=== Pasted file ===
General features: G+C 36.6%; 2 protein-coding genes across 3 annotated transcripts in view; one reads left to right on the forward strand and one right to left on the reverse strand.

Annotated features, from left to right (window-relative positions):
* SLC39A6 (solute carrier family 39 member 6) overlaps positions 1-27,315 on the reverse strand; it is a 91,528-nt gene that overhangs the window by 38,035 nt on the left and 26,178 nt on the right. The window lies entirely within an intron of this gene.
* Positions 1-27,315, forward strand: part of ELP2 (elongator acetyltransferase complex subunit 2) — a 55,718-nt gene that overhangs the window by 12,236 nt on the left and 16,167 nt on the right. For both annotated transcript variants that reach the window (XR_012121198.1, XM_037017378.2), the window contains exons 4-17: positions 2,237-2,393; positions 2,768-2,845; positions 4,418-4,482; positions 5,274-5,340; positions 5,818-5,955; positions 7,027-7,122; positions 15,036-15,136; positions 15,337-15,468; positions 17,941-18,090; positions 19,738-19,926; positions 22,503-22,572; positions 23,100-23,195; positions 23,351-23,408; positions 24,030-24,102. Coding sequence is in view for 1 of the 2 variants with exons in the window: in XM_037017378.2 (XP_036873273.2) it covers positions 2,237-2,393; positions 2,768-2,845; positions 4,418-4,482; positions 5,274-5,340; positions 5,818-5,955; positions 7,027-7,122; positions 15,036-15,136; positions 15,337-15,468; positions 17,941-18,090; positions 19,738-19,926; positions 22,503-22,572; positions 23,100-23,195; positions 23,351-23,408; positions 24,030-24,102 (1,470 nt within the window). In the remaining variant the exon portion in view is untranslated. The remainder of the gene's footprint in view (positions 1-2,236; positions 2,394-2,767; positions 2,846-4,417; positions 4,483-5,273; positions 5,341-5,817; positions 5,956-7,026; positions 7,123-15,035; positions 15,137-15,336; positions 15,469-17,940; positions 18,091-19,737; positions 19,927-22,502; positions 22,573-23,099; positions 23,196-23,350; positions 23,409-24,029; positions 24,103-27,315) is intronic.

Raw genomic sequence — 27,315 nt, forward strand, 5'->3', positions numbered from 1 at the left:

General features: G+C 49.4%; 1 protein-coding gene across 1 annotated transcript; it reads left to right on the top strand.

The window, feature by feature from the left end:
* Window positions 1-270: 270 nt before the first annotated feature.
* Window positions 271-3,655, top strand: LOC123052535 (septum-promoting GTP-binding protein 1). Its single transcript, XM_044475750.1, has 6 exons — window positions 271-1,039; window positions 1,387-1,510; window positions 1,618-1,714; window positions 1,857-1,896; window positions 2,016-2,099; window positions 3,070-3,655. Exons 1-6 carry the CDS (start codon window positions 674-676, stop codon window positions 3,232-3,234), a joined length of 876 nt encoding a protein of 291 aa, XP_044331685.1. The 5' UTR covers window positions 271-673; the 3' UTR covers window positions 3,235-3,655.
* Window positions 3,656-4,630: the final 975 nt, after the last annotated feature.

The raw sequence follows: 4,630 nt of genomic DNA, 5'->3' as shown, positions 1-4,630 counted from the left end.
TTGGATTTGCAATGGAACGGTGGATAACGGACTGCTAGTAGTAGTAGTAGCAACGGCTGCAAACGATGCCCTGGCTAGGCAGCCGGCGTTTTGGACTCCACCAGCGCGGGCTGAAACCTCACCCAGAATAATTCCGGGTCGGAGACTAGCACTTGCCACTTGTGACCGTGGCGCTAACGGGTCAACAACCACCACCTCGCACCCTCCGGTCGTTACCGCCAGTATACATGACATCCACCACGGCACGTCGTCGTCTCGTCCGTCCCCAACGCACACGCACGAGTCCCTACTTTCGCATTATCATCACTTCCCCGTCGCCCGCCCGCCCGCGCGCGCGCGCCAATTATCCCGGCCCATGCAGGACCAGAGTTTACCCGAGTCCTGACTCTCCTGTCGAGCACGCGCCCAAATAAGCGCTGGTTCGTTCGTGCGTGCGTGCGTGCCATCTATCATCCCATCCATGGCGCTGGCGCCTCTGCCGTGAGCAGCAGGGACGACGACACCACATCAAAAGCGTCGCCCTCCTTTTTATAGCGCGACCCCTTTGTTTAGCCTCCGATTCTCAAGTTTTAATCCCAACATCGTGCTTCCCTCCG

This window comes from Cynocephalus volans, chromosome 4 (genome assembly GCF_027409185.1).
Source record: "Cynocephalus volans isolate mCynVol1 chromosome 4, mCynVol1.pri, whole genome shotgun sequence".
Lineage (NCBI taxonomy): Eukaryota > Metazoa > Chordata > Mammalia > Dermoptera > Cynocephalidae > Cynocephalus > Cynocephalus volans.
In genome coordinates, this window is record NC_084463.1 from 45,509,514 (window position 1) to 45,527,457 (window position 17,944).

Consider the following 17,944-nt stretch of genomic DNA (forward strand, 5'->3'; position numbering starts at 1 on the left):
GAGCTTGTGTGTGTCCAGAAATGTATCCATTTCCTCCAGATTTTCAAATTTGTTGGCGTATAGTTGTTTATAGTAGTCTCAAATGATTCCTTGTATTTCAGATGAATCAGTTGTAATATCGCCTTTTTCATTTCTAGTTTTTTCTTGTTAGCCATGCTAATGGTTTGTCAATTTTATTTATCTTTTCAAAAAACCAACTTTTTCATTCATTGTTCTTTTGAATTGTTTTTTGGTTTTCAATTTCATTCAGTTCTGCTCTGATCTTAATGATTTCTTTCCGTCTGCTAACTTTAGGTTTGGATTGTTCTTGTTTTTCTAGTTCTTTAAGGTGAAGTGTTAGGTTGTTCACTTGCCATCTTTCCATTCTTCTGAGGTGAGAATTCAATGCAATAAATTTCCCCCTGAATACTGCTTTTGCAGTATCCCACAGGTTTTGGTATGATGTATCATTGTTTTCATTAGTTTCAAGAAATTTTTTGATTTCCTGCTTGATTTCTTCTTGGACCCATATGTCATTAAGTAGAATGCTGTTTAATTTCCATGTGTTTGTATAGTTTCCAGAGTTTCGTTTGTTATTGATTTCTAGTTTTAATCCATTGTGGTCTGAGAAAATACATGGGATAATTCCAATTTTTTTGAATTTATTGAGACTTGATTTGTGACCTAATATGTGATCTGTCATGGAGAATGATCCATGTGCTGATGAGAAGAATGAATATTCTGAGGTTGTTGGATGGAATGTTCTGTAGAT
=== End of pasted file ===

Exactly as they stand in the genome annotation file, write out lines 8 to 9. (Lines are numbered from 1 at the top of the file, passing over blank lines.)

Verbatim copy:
* Window positions 1-270: 270 nt before the first annotated feature.
* Window positions 271-3,655, top strand: LOC123052535 (septum-promoting GTP-binding protein 1). Its single transcript, XM_044475750.1, has 6 exons — window positions 271-1,039; window positions 1,387-1,510; window positions 1,618-1,714; window positions 1,857-1,896; window positions 2,016-2,099; window positions 3,070-3,655. Exons 1-6 carry the CDS (start codon window positions 674-676, stop codon window positions 3,232-3,234), a joined length of 876 nt encoding a protein of 291 aa, XP_044331685.1. The 5' UTR covers window positions 271-673; the 3' UTR covers window positions 3,235-3,655.